Last November, it was reported that an iPhone 4 had experienced self-combustion onboard an aircraft that had just landed in Sydney, Australia. The incident gained a fair amount of attention for the apparently dangerous situation it caused and existing concerns over occasionally overheating of iPhones and other devices, although those incidents are usually related to charging malfunctions.

ZDNet.com.au now reports that Australian government officials have concluded their investigation into the incident, determining that the device's battery had been punctured by a lost screw that made its way inside the device during a screen replacement procedure performed by an unauthorized service center.

The phone was sent to the Australian Transport Safety Bureau (ATSB) as part of an investigation into the matter, which has now revealed that a misplaced screw punctured the battery casing, leading to a short circuit that caused the battery to overheat.

The screw that caused the issue was the result of a botched screen-replacement job from a non-authorised service centre. A screw from the bottom of the unit, adjacent to the 30-pin connector, found its way into the handset, and caused the battery compartment to puncture as a result.

combusted iphone screw
X-ray of loose screw inside battery bay (top) and photo of damaged iPhone (bottom)

None of the aircraft's passengers were injured in the incident, which reportedly saw the device emitting dense smoke and a red glow, but it did highlight some of the dangers of carrying electronic equipment with powerful high-density lithium batteries on airplanes.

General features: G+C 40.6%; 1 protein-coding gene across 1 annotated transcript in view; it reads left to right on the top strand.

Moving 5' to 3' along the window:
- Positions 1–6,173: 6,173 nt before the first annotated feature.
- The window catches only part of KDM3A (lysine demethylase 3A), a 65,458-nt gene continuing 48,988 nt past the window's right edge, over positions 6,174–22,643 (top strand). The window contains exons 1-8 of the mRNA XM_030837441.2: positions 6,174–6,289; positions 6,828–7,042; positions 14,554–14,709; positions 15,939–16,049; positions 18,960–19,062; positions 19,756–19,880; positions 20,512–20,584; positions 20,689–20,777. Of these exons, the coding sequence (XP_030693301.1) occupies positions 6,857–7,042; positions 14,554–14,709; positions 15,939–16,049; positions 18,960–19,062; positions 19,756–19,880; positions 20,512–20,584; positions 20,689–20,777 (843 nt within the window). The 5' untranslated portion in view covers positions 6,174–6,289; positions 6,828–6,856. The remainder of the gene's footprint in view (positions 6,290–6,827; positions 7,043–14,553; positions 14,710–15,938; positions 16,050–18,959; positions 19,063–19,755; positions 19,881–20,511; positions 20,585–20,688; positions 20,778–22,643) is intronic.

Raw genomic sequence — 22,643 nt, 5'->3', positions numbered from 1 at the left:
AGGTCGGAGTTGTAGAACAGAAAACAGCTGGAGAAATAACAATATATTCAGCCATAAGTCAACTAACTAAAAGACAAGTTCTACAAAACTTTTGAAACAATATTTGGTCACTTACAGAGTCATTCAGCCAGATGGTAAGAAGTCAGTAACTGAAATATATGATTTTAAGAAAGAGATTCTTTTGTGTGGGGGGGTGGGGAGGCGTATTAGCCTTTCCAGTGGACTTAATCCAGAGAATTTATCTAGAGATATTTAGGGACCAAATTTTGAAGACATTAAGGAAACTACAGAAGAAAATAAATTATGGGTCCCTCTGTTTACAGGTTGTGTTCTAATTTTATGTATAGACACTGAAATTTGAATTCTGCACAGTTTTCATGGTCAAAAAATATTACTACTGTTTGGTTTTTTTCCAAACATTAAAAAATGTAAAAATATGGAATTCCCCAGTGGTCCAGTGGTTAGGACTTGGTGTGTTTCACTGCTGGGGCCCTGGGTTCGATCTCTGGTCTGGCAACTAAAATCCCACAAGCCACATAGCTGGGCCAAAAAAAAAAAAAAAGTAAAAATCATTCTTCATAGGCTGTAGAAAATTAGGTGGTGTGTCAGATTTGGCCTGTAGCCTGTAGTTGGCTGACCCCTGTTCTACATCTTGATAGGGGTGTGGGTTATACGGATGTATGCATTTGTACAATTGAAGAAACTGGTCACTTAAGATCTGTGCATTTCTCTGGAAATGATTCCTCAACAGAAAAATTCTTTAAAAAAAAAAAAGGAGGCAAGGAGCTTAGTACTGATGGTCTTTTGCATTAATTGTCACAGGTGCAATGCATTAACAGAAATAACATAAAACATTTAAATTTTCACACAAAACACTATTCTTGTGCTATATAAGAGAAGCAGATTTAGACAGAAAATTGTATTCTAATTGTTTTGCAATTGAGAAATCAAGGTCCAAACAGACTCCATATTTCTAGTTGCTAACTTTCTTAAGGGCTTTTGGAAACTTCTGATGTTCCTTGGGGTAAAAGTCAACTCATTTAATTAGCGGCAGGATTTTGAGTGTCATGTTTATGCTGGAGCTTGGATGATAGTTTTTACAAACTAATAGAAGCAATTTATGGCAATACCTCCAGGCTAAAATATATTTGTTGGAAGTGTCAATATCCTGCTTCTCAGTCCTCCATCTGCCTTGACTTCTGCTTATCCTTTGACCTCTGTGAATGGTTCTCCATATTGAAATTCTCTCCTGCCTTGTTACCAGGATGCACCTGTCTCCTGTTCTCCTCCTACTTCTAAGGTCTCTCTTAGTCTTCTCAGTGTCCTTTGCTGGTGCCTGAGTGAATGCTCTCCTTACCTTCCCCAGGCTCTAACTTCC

Top Rated Comments

Comeagain? Avatar
125 months ago
As a guy who repairs phones for one of the most professional and biggest repair companies, I can tell you that isn't one of the screws in the iPhone 4. Whoever did that had NO clue what they were doing at all. There aren't even any black screws in the iPhone 4, they're all silver.
That's an X-Ray. There are no colors, only what does and does not absorb those x-rays.
Score: 26 Votes (Like | Disagree)
kolax Avatar
125 months ago
That repair job really did screw up that guy's iPhone.
Score: 15 Votes (Like | Disagree)
FrizzleFryBen Avatar
125 months ago
Considering about 1.7 million people fly in the US per day and more than 50% own a smartphones, I really wasn't concerned about this. It's still good to hear it was a botched repair rather than an actual defect.
Score: 15 Votes (Like | Disagree)
Neart Avatar
125 months ago
I'll give you that but that screw is way too big for any part of the iPhone 4, I can assure you. :] Belongs in an HTC phone, I'd assume.
AH it all makes sense... HTC planted their screw to cause this problem and bring down Apple's reputation:D
Score: 9 Votes (Like | Disagree)
jam3andy Avatar
125 months ago
That and...

The drawbacks of taking your electronics for repair to someone that doesn't know what they're doing.;)
Score: 9 Votes (Like | Disagree)
Loucifer Avatar
125 months ago
You know what they say... "The inexpensive becomes expensive".

Well, okay, that doesn't sound exactly right in English (it's a translation from the saying in Spanish "Lo barato sale caro".

You get what you pay for?

Anyway, the person involved is most likely regretting not taking the device to an authorized center.

I think the expression perfect for this case is 'You buy cheap, you buy twice'.

:)
Score: 8 Votes (Like | Disagree)

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